Chilkat Valley News - Serving Haines and Klukwan, Alaska since 1966

 
 

Third opening on school board may go to write-in candidate

 

September 29, 2011



Voters will see two familiar names on the ballot for Haines Borough school board. Anne Marie Palmieri and Brian Clay are seeking re-election and are uncontested. Each is seeking a three-year term.

As of press time Wednesday, there was no declared candidate for a third, open three-year seat on the board, recently vacated by Stacie Turner. A write-in candidate who garners at least 40 percent of total votes cast could win the seat.

Otherwise, the school board will solicit letters of interest and appoint a member at its November meeting, board chair Carol Kelly said this week.

Palmieri and Clay answered identical questions this week, including what issues are facing the district, district strengths and weaknesses, graduation requirements, and district wages.

Clay, 47, is an auto technician who has served two previous terms.

The biggest issues before the district are state funding of schools and the federal No Child Left Behind legislation.

A roll-back in federal funding for districts within national forests could spell trouble for the district, which shouldn’t seek increased funding from the borough, Clay said. "I don’t see them doing more than they are now. They don’t have enough money."

To offer new programs like one this year aimed at early-age reading skills, the district would perhaps look at new funding sources, he said. "The question is, are we getting our money’s worth. (The program) is a big hit. There’s a lot of parents excited about that."

He said the answer to school funding was improving the local economy to attract more families, and more students.

No Child Left Behind is an unfunded mandate and unrealistic goal the state should opt out of if it can, he said. "To say we have to meet this goal, but not put any money to it was unfair."

Clay said he didn’t want to see high school become more difficult, but said the district is looking to raise standards to ensure students were in classes for four years, including adding a senior-year project, and possibly adding more advanced placement classes.

The district has enough teachers with advanced degrees to offer more advanced classes, he said, including through distance learning. "We need to help the kids so they don’t get into freshman year (of college) and say, ‘Oh, God.’"

Clay said he’s satisfied with district pay. "I’m quite happy where we’re at. We’re competitive with other schools our size and (the most recent raise) is sustainable."

An area that needs work is the district’s music program, and changing scheduling so more students can participate in the program. Also Clay said he’d like to see a wider array of vocational courses to attract more students to vocational education.

Student travel – which can consume one-quarter of a high-school student’s year – is a fact of life here, he said. "It’s the nature of the beast. You can’t go across town for a football game. That’s just the way it is."

Students who travel must maintain grades and also sign a contract, co-signed by parents, to not use alcohol and drugs.

He said he agreed with a decision by the school board chair Carol Kelly to keep the superintendent’s evaluation private, as that would match policy for other employees.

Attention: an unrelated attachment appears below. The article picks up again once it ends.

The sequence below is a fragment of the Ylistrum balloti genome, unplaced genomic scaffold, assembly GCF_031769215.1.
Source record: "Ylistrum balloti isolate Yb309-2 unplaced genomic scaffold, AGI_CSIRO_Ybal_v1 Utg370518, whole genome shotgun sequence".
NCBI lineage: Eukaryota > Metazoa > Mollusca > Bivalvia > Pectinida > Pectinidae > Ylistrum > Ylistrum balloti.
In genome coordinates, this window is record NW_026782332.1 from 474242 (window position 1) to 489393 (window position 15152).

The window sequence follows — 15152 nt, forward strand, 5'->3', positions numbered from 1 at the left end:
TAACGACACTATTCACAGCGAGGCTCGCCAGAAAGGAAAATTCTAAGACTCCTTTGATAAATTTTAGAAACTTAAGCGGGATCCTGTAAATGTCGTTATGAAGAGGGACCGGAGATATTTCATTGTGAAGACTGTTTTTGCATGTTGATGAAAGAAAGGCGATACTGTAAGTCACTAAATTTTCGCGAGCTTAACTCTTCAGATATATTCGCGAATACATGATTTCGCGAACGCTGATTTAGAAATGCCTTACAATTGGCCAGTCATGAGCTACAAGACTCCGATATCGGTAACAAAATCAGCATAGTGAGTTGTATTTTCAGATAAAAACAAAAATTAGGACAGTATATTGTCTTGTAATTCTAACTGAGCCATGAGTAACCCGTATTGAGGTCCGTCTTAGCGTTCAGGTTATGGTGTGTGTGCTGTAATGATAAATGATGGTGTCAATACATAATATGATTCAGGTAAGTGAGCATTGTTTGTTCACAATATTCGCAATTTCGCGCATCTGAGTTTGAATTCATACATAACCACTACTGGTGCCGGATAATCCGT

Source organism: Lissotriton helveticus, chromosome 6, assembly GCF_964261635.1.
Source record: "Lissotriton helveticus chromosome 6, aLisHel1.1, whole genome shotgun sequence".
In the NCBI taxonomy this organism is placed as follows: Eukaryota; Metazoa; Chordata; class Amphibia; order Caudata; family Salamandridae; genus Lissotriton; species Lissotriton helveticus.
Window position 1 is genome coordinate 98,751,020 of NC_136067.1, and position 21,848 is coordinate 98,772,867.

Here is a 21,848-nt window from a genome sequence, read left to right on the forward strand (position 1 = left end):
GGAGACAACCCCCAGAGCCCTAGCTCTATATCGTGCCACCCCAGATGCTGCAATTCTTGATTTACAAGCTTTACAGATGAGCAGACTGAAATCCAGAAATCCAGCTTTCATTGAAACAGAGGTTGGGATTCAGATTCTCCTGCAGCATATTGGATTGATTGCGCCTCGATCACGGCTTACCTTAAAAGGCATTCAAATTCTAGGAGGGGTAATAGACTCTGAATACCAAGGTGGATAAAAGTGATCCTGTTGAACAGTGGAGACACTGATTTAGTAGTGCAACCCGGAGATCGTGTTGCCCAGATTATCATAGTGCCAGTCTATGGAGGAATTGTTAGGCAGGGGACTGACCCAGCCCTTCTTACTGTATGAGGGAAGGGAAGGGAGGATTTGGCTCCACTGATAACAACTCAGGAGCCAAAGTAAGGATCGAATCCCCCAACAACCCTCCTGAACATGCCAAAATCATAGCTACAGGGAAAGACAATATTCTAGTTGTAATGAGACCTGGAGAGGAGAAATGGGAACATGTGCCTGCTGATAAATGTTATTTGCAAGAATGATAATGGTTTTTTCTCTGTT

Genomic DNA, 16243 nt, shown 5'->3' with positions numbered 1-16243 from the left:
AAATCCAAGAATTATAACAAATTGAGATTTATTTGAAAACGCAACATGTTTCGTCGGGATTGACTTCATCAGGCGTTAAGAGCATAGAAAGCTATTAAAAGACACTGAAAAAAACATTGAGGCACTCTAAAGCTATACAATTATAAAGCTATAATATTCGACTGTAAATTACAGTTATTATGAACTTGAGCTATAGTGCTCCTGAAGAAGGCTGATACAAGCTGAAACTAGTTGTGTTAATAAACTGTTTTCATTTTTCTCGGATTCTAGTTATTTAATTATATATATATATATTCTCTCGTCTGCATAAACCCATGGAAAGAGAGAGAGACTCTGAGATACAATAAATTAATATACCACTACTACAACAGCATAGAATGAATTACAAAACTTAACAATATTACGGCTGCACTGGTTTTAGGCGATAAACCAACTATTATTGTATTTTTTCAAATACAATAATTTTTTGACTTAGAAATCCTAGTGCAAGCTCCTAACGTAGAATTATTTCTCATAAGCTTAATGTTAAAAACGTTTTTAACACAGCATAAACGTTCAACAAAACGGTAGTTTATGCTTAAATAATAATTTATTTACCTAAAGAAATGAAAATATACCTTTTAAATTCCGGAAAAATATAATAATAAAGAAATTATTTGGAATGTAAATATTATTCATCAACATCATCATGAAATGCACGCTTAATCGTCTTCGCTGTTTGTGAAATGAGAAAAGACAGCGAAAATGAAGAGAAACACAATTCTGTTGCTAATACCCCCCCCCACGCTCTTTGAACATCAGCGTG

"Our school district’s doing well. We’ve got all the right pieces in the right places," Clay said.

Anne Marie Palmieri, 42, is an environmental specialist with the state Department of Environmental Conservation. She has served 18 months as board member.

Like Clay, she cited possible funding shortfalls as among issues facing the district. "Especially given the fact the state didn’t raise its base (student) allocation last year."

She also cited the cost of employee insurance, which increased by 20 percent last year.

She said she’s also concerned about whether the district is doing the best job preparing students. The district is surveying recent graduates. "Since they’re our customers, we need to find out what they thought were the most beneficial things we did for them. I anticipate we’ll be talking about that this fall and I expect it will be an ongoing discussion."

It’s too early to talk about a larger borough contribution to the school, she said. "That’s a hard thing to say right now, given we don’t know (next year’s) number of students and you never know what the legislature is going to do… If a (new program) is something we need to do, we’ll find ways to fund it. There are always ways to shift money around if it’s beneficial to the kids."

The district could do more for gifted students, she said. "There are a lot of kids who could be challenged more. Our teachers are very stretched to do what they’re doing but I think we can do more to meet the needs of every kid. With our financial constraints, that will always be a challenge, but we can strive to do better."

She said she’s satisfied with staff pay. "We are – across the nation – close to the middle in teachers’ pay. We took a good step this year in trying to even things out. When it comes to pay, we have to be competitive so the teachers we’re hiring are high quality."

Palmieri said she doesn’t have strong feelings on changing graduation requirements to keep upperclassmen in class. "It would be great if we could provide electives they found interesting and helpful, if we’re not going to change the requirements."

Palmieri said she had no opinion on keeping the superintendent’s evaluation private and said high school student travel was "not a huge issue" to her if students keep their grades up. "Academics should take priority but I think that it needs to be balanced. That’s a hard thing, given where we live and the remoteness."